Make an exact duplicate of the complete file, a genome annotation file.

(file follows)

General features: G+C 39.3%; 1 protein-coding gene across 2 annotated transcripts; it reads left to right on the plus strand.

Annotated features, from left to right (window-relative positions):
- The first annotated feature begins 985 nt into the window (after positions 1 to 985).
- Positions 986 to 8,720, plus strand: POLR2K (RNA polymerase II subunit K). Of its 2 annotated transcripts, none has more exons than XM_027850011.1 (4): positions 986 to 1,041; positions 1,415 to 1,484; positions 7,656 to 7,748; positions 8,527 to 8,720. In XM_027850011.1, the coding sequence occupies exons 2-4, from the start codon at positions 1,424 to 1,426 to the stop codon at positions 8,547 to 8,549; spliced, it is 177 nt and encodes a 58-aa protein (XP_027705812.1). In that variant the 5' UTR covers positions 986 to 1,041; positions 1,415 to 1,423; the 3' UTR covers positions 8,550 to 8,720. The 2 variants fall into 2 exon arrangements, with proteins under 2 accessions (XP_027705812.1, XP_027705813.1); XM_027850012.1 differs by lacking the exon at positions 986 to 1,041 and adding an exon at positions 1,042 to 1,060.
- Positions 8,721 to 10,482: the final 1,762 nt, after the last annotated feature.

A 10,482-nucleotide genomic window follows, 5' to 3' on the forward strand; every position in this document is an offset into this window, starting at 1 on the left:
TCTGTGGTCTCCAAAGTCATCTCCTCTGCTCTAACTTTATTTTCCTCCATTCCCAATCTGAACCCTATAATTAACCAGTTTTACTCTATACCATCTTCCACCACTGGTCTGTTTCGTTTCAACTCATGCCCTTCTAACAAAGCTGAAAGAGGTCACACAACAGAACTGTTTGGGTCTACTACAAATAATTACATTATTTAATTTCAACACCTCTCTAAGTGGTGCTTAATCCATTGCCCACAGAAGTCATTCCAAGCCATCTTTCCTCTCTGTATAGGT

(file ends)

General features: G+C 39.3%; 1 protein-coding gene across 2 annotated transcripts; it reads left to right on the plus strand.

Annotated features, from left to right (window-relative positions):
- The first annotated feature begins 985 nt into the window (after positions 1 to 985).
- Positions 986 to 8,720, plus strand: POLR2K (RNA polymerase II subunit K). Of its 2 annotated transcripts, none has more exons than XM_027850011.1 (4): positions 986 to 1,041; positions 1,415 to 1,484; positions 7,656 to 7,748; positions 8,527 to 8,720. In XM_027850011.1, the coding sequence occupies exons 2-4, from the start codon at positions 1,424 to 1,426 to the stop codon at positions 8,547 to 8,549; spliced, it is 177 nt and encodes a 58-aa protein (XP_027705812.1). In that variant the 5' UTR covers positions 986 to 1,041; positions 1,415 to 1,423; the 3' UTR covers positions 8,550 to 8,720. The 2 variants fall into 2 exon arrangements, with proteins under 2 accessions (XP_027705812.1, XP_027705813.1); XM_027850012.1 differs by lacking the exon at positions 986 to 1,041 and adding an exon at positions 1,042 to 1,060.
- Positions 8,721 to 10,482: the final 1,762 nt, after the last annotated feature.

A 10,482-nucleotide genomic window follows, 5' to 3' on the forward strand; every position in this document is an offset into this window, starting at 1 on the left:
TCTGTGGTCTCCAAAGTCATCTCCTCTGCTCTAACTTTATTTTCCTCCATTCCCAATCTGAACCCTATAATTAACCAGTTTTACTCTATACCATCTTCCACCACTGGTCTGTTTCGTTTCAACTCATGCCCTTCTAACAAAGCTGAAAGAGGTCACACAACAGAACTGTTTGGGTCTACTACAAATAATTACATTATTTAATTTCAACACCTCTCTAAGTGGTGCTTAATCCATTGCCCACAGAAGTCATTCCAAGCCATCTTTCCTCTCTGTATAGGT